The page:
We’d expect the world to disparage the crucifixion of Jesus, and so it does. It’s strange, then, that here at 3:50 AM I’d stumble across a few Christian friends on social media expressing in passing their general discomfort with crosses and crucifixes. While I don’t know the math behind Facebook’s algorithms, I’m guessing there’s a chance these friends might read this. Still, I’m pretty sleep-deprived and in pain, so, whatever.

Firstly, and for the record, I prefer crucifixes over crosses. The corpus—the body of the Lord on the cross—matters to me. Secondly, what are you, vampires?! Why would a Christian be offended by the symbol of the Lord’s work to save us? How is it at all possible to be offended by the depiction—the visible communication, the visual transmission, the observable delivery—of the very act that rescued the world from Sin, Death, and the power of the devil?

No wonder Christianity is slipping away in America.

Although, what should I expect? So many of our mainstream churches are believing and teaching some ridiculous things these days. It should be no surprise to me, then, that there’s a pretty popular megachurch in Brighton, Michigan teaching that both crosses and crucifixes are offensive to visitors, and as a result, they refuse to display them anywhere in their facility. Think about that for a second.

Saint Paul dealt with this kind of idiocy in various places in his ministry, one of which he addresses in the very first chapter of 1 Corinthians (vv. 18-31). By the way, this was a letter written to a church filled with Christians who thought they knew better than the rest of Christendom. In many circumstances, they thought they knew better than Saint Paul, himself! So, from there, I think I’ll just say that any Christian or church offended by a crucifix needs to rethink things—a lot. I honestly don’t know how anyone can look at a crucifix and, in any way, disregard the all-important Gospel message it is silently proclaiming—which is that God was indeed ready and willing to meet us in our filth, that He wanted to be the absolute miracle of relief we needed in our most dreadful of hours. And how did He bring forth and accomplish this aid? By His Son’s death on the cross.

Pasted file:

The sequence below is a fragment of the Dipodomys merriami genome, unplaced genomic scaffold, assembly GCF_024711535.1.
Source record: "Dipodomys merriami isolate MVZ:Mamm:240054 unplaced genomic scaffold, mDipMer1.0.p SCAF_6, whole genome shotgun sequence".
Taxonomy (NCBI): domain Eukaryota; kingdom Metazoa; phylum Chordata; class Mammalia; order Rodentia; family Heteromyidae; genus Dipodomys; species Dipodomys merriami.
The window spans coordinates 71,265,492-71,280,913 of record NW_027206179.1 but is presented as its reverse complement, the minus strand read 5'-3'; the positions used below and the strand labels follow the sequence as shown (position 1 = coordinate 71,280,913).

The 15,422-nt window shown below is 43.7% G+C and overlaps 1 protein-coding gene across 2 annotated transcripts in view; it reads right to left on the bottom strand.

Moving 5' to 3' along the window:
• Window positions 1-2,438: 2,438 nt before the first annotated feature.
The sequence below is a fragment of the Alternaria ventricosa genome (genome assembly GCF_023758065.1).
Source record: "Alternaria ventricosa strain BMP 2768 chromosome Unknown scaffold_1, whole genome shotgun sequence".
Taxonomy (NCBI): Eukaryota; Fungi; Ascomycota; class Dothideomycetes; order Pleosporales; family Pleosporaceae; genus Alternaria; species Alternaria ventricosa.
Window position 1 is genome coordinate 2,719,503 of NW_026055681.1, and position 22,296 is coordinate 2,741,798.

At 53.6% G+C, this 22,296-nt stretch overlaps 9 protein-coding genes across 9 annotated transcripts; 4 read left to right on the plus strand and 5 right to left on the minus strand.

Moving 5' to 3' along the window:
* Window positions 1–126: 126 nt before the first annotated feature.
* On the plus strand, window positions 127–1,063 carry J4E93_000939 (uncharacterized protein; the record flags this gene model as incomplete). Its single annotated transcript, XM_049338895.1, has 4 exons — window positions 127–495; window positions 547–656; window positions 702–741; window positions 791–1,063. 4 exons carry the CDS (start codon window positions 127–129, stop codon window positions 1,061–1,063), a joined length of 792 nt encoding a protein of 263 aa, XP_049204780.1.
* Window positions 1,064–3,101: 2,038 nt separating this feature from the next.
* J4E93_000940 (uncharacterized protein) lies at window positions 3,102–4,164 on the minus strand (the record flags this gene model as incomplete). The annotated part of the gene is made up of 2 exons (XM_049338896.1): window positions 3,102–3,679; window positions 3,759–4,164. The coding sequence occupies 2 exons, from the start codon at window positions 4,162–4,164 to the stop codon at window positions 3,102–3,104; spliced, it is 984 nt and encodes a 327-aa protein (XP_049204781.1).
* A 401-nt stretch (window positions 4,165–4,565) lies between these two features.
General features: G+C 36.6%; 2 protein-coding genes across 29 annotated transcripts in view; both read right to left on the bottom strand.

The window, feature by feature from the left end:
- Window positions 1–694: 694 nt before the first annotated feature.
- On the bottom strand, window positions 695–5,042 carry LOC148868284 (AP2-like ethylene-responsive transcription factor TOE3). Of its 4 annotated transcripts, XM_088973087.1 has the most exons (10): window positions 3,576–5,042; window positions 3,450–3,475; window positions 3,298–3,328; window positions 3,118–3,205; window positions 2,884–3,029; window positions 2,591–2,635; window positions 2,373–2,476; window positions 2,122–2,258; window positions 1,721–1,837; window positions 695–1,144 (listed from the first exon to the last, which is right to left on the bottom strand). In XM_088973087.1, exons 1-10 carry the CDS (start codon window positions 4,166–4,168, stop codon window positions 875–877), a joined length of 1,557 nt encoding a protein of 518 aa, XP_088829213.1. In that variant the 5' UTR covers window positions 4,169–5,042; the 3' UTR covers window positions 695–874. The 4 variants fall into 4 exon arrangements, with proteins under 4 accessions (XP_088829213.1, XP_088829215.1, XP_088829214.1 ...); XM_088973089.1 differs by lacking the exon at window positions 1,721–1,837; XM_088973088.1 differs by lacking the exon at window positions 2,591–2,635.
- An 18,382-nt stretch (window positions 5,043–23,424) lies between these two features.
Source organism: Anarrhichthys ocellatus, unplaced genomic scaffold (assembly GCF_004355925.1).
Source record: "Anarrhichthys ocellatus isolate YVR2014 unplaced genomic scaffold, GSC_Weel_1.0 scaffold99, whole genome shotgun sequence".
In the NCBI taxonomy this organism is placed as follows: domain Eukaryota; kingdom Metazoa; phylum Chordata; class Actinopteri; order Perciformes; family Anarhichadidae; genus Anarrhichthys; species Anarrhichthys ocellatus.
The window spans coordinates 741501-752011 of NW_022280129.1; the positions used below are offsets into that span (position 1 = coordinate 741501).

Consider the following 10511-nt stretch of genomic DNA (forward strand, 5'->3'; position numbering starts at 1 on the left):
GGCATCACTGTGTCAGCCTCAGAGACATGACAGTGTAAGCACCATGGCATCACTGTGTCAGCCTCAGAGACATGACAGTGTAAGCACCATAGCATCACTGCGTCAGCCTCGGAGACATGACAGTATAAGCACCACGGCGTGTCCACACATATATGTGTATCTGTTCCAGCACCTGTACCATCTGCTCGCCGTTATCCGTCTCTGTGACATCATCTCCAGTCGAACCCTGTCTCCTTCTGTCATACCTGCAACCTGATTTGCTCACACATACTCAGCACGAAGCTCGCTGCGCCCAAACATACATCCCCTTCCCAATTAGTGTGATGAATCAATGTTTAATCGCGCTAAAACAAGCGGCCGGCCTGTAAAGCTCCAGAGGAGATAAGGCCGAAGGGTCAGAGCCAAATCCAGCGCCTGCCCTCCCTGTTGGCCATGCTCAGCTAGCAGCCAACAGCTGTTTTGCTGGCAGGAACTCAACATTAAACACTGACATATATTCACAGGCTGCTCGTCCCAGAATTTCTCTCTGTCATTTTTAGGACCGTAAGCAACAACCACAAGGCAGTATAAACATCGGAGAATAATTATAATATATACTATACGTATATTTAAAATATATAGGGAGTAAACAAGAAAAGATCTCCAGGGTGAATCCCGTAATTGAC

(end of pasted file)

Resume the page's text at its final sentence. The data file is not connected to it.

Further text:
As this meets with prayer—since that’s what I was originally talking about—I don’t know how anyone can look at a crucifix and say honestly that God does not care enough to hear our cries no matter the hour or the need.

To close, there’s something else to consider when approaching prayer from this gritty perspective. I’d urge you to keep in mind the nature of the things you’re sharing with God and then ask yourself, “Would I be willing to publish on social media what I’m sharing with God right now?” If the answer is a red-faced “no,” then you’ve taken one step closer to the deeper teaching value of a crucifix: to the visceral nature behind something unseen becoming seen. I suppose in one sense you can know that seen or unseen, you have a “seen-it-all” God who loves and receives you as others couldn’t and wouldn’t. But then in tandem, you can be mindful that your God didn’t rescue you from your darkest, most secretive, sins by some private act. His death was a humiliating public spectacle—a sanctioned execution. He was tortured and propped up for all. His death for all sins for all time was meant to be seen. And I dare say, once you see it, you can’t unsee it. I’m guessing that while God is okay with your shame remaining hidden from the masses, He thinks it’s better for His to be out there in the open.

I’ll just leave you with that.